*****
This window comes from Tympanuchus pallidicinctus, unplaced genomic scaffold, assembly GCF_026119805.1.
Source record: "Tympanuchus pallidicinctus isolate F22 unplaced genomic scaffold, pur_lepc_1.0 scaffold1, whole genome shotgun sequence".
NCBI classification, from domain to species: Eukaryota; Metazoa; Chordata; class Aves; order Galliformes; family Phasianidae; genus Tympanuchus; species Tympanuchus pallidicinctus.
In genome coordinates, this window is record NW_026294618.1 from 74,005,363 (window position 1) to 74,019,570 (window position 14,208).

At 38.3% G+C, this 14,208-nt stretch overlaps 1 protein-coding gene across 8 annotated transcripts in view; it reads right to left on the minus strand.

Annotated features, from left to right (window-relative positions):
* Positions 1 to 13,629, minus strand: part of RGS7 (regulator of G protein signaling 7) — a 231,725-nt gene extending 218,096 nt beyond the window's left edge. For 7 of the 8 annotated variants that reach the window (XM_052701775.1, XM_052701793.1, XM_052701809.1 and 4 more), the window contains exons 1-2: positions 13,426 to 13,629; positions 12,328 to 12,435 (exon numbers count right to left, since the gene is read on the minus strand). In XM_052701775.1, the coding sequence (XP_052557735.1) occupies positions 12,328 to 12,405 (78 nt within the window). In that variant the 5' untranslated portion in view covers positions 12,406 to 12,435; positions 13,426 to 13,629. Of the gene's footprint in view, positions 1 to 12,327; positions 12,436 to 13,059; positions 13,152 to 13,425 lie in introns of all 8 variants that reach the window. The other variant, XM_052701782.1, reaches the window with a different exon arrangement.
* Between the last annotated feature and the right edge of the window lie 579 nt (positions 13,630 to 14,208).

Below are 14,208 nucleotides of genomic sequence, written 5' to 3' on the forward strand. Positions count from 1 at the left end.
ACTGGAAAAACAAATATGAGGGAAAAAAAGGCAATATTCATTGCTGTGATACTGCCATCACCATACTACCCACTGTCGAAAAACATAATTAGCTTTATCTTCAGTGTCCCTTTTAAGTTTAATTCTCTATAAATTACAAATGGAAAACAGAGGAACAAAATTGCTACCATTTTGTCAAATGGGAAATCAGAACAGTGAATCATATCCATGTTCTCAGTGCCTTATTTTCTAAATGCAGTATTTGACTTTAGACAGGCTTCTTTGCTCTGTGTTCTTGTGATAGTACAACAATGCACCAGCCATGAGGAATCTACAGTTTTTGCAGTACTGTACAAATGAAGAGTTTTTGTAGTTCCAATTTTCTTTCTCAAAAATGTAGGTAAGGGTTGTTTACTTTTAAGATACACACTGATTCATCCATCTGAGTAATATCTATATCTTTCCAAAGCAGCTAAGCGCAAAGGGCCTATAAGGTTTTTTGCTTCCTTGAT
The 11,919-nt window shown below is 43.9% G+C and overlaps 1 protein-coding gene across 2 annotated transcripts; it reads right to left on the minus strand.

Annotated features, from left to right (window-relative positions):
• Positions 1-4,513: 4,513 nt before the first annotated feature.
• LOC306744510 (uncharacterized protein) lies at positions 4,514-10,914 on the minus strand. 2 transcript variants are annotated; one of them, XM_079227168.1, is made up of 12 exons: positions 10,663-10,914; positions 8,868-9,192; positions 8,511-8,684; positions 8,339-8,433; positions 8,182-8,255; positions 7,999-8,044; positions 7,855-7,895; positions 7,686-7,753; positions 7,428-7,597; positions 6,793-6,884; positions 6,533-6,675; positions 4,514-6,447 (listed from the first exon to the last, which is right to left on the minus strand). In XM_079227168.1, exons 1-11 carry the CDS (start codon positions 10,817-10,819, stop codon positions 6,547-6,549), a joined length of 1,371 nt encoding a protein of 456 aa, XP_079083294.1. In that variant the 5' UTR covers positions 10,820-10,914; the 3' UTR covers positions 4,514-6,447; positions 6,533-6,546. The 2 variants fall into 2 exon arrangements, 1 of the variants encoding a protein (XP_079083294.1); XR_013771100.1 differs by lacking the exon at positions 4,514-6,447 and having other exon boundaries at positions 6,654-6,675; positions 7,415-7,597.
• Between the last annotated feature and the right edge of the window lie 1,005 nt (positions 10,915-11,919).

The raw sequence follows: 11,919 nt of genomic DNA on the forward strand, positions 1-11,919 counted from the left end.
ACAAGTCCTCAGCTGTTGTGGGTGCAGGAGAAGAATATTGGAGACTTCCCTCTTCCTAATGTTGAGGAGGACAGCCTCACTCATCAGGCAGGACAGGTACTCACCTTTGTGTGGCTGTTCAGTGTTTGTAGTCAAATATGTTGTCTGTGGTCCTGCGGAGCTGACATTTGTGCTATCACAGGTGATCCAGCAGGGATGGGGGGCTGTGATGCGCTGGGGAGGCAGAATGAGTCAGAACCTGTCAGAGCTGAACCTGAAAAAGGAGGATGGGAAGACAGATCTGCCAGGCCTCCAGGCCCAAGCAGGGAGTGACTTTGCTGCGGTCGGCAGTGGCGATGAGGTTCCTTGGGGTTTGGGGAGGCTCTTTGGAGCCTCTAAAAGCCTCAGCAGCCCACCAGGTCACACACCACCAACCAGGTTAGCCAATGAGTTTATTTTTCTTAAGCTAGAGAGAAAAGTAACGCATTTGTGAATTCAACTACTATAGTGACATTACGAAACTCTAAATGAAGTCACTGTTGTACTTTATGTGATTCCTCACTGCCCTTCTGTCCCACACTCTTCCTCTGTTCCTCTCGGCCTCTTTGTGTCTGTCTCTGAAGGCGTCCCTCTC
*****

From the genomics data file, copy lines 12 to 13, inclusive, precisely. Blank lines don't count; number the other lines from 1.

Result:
Annotated features, from left to right (window-relative positions):
• Positions 1-4,513: 4,513 nt before the first annotated feature.